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Bahrain to receive $2.3 billion from Gulf allies in 2019

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The $10 billion package was made available by Saudi Arabia, the UAE and Kuwait in 2018 to help avert a currency devaluation that could have reverberated across the region.

Thursday 09, May 2019

(Bloomberg) --Bahrain has announced that it will receive about $2.3 billion this year from a five-year support package provided by its Gulf Arab allies as the island-Kingdom seeks to reduce its budget deficit and debt.

According to Bahrain’s Finance Ministry, the sum is roughly in line with the amount received in 2018.

The ministry’s announcement is the first that offers details about the aid package, which has helped slash Bahrain’s borrowing costs and restore investor confidence. After struggling to tap international debt markets at some point last year, Bahrain is now planning to sell bonds in the second half of 2019.

Bahrain will receive $1.76 billion in 2020, $1.85 billion in 2021 as well as $1.42 billion in 2022 and $650 million in 2023.

Under its fiscal balance programme, the government forecast a budget deficit of 3.4 per cent of gross domestic product (GDP) this year, compared with 6.4 per cent in 2018 and it sees the shortfall narrowing to 2.1 per cent in 2020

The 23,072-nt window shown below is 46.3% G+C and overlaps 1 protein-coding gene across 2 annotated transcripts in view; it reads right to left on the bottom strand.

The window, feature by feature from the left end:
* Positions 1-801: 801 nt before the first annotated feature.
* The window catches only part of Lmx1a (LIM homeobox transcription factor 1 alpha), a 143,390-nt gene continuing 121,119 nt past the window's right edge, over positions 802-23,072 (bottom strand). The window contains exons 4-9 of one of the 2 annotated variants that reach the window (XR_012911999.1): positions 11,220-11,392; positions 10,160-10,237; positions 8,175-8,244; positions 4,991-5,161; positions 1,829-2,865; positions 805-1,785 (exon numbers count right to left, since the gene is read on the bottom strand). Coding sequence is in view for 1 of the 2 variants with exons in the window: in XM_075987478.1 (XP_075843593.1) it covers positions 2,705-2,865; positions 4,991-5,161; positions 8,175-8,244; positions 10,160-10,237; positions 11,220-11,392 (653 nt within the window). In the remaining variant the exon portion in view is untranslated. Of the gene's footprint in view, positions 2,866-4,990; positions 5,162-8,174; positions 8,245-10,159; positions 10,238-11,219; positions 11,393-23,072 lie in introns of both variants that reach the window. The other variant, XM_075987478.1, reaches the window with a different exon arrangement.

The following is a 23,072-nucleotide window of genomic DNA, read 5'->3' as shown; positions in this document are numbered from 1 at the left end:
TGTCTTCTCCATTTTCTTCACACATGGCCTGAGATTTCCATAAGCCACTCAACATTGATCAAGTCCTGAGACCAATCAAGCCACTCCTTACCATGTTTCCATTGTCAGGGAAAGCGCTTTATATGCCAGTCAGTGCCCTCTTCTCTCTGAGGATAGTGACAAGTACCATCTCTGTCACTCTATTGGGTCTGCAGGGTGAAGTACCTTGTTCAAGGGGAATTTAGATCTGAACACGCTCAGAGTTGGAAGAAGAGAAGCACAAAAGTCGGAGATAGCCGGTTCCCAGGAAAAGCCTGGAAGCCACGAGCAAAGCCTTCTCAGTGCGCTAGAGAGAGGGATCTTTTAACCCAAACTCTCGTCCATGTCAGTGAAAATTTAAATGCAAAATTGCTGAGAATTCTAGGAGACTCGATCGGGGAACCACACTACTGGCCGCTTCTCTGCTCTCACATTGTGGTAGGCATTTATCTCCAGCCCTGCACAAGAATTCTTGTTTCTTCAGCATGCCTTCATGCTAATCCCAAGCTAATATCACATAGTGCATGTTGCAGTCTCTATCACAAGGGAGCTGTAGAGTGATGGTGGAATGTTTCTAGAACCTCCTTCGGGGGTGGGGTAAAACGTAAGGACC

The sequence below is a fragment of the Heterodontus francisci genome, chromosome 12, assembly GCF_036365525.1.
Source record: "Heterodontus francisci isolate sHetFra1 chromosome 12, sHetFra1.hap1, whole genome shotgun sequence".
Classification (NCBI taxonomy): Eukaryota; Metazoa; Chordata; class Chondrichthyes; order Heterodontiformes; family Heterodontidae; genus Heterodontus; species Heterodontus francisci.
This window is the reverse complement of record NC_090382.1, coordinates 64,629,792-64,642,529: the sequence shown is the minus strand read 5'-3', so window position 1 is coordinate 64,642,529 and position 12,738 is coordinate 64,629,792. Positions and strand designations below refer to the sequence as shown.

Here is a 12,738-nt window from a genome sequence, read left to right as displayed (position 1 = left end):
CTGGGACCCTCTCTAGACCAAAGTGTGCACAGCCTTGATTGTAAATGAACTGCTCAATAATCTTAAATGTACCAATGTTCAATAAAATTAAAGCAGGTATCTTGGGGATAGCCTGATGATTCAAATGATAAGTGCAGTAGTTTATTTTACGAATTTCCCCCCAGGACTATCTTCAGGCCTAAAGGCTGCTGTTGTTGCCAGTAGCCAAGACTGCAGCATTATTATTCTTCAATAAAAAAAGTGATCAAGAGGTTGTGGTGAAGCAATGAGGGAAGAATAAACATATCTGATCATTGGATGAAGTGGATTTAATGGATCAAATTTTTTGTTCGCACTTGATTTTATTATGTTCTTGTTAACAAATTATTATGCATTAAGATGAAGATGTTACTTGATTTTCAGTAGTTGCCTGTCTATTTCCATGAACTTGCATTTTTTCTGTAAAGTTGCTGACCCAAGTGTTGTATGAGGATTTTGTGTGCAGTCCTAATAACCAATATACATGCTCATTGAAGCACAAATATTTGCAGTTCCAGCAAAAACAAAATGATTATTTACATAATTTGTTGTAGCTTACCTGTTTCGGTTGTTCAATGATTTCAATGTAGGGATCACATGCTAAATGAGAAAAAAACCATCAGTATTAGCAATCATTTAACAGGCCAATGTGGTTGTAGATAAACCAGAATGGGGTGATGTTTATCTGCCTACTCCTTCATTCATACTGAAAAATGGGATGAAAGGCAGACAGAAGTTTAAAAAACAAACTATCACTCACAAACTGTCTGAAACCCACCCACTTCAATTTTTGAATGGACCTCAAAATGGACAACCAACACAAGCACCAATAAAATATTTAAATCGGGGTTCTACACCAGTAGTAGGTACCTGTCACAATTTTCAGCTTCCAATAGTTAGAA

The three wealthier Gulf monarchies rallied to Bahrain’s aid after its finances came under pressure due to lower oil prices.

Bahrain’s announcement comes shortly after parliament passed the country’s budget, in which the government reconfirmed its commitment to subsidy reform. The kingdom has also introduced value added taxation (VAT) and a voluntary retirement programme to government employees below director level.

Salman bin Khalifa Al Khalifa, Bahrain’s Finance Minister, said, “The deficit is down over a third and annual GDP growth remains robust, Bahrain is demonstrating its commitment to delivering strong, sustainable economic growth.”

The deficit forecasts, however, are lower than the International Monetary Fund (IMF) estimates, which include extra-budgetary spending.

The IMF has predicted a shortfall of 8.4 per cent this year and 7.7 per cent next year.


TAGS : VAT, IMF, Gulf Aid, Salman bin Khalifa Al Khalifa, GDP, budget deficit

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